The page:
Kerrisdale Presses GSAT Short Following Recent FCC Application

Kerrisdale Capital is pressing its short campaign against Globalstar, Inc. (NYSEMKT:GSAT) as the company’s share price continues trending down, this time focusing on its experimental-license activity that the hedge fund says show weaknesses in the GSAT’s plans to offer premium Wi-FI through its terrestrial low power service (TLPS), a direct response to the enthusiasm around GSAT’s October 20 application to the FCC to do testing in San Carlos, California to determine the efficacy of TLPS for ‘outdoor small cell use in diverse semi-urban environments’ and ‘latency intolerant/high priority applications’.

Cisco seems indifferent to TLPS

First, Kerrisdale says that some of the recent excitement is based on the notion that Cisco Systems, Inc. (NASDAQ:CSCO) is a partner in the experiment. It’s true that Cisco is using San Carlos as a test case for its Smart+Connected Communities program, and that Globalstar, Inc. (NYSEMKT:GSAT) is using Cisco Aps in its own tests, but the two companies don’t seem to be cooperating (aside from the hardware sales).

Both sides have claimed support from various Cisco Systems, Inc. (NASDAQ:CSCO) statements to support their case, and Kerrisdale points to what it calls ‘biting’ commentary by Cisco to the FCC.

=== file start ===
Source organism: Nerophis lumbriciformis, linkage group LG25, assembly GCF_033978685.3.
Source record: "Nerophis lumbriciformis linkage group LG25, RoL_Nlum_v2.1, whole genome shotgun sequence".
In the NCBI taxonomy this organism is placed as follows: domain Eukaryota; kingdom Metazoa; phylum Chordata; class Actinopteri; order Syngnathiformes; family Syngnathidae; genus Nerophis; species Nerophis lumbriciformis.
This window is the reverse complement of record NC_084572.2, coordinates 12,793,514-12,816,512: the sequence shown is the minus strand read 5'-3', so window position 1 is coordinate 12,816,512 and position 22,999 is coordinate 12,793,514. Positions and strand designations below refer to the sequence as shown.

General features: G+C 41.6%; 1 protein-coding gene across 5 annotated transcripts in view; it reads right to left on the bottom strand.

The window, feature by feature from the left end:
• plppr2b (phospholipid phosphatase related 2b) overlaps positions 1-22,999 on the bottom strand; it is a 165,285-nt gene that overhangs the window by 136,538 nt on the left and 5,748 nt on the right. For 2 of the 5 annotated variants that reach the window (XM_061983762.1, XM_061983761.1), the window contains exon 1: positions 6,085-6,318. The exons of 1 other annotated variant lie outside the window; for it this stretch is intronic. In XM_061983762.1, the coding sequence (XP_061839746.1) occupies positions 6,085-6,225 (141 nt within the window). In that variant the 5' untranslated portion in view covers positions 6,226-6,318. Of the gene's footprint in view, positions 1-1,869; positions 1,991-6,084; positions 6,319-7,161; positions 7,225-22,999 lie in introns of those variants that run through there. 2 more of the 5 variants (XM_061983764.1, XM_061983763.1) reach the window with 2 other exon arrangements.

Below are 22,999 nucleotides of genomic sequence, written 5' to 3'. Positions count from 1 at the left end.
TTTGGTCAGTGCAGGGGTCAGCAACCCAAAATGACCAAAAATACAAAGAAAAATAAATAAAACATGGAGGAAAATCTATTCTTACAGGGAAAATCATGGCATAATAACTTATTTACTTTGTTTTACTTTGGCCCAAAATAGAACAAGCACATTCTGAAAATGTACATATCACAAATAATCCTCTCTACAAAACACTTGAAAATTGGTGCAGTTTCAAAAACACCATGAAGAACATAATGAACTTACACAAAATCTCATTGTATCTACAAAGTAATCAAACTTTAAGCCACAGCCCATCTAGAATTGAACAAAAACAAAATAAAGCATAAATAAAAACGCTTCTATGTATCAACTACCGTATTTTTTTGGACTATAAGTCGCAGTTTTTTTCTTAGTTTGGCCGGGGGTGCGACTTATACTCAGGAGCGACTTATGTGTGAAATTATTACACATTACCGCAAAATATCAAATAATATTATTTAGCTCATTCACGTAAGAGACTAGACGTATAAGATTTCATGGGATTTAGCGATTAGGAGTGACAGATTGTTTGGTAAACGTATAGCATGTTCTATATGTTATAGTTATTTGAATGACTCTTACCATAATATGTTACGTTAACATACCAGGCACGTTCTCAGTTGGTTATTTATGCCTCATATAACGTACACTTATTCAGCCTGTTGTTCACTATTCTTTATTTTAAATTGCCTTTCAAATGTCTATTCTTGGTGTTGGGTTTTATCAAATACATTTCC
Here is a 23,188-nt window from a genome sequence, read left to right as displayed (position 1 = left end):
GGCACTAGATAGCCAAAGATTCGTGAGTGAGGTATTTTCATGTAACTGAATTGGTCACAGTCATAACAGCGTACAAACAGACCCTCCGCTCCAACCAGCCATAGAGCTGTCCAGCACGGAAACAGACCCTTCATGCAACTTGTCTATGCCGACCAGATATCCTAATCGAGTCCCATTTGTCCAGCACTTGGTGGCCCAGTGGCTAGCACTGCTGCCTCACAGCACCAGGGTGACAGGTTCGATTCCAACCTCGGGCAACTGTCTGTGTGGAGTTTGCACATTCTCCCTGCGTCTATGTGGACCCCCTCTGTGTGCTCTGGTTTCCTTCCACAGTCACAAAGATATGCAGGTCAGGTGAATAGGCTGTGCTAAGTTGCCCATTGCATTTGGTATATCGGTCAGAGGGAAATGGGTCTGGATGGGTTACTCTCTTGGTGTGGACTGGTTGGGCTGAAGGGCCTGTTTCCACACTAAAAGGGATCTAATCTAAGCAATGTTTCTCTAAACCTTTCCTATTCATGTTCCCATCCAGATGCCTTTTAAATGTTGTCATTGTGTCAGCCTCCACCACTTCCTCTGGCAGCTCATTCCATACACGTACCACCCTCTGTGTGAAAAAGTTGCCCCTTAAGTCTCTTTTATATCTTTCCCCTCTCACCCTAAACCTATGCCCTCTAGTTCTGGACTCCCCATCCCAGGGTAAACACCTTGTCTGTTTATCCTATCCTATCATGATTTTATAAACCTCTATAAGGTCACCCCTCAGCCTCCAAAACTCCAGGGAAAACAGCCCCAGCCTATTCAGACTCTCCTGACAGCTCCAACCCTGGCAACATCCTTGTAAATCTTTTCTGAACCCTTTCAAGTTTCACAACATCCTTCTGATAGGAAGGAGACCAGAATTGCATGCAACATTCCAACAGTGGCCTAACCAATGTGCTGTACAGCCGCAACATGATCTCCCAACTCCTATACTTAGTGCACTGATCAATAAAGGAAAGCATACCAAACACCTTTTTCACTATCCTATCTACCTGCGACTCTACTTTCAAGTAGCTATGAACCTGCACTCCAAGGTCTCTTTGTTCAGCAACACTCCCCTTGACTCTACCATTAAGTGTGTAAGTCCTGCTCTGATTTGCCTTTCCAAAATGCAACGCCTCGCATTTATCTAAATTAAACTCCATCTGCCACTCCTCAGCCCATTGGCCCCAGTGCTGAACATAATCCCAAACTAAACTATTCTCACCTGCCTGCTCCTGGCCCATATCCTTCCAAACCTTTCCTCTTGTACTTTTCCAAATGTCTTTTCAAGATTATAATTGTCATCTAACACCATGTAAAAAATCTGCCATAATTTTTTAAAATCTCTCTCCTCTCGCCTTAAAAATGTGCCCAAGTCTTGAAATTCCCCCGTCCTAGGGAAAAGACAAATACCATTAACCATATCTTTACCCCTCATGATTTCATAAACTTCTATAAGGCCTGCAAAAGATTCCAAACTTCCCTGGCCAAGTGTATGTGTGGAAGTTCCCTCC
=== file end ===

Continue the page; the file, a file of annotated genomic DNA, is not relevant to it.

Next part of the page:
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“The benefits promised by Globalstar’s latest business plan pale in comparison to the public benefits that will be achieved as the Commission opens the 5.35-5.47 GHz and 5.85-5.925 GHz bands for Wi-Fi use and allows the potential of IEEE 802.11ac to be fully realized,” says the statement.

In context, it sounds like Cisco Systems, Inc. (NASDAQ:CSCO) doesn’t much care what Globalstar, Inc. (NYSEMKT:GSAT) is up to, as long as it doesn’t interfere with their own plans.

GSAT: Litany of experimental licenses send conflicting messages

More to the point, Kerrisdale Capital points out that Globalstar, Inc. (NYSEMKT:GSAT) has applied for experimental licenses to test its TLPS in ‘a university environment’, ‘a rural transit environment’, ‘a low-density enterprise environment’, ‘a moderate-density suburban single-family home environment’, ‘latency intolerant/high priority applications’ and on and on.

You could argue that Globalstar, Inc. (NYSEMKT:GSAT) is just being thorough, trying to get the most out of the spectrum that it owns, but Kerrisdale sees a company floundering for a business plan.

“We can’t blame the market for failing to have a consistent vision of what TLPS would really be, given that Globalstar itself seems deeply uncertain,” says the Kerrisdale report. “Globalstar is searching in vain for a problem TLPS can solve – a problem that matters, with real money to be made – and finding nothing.”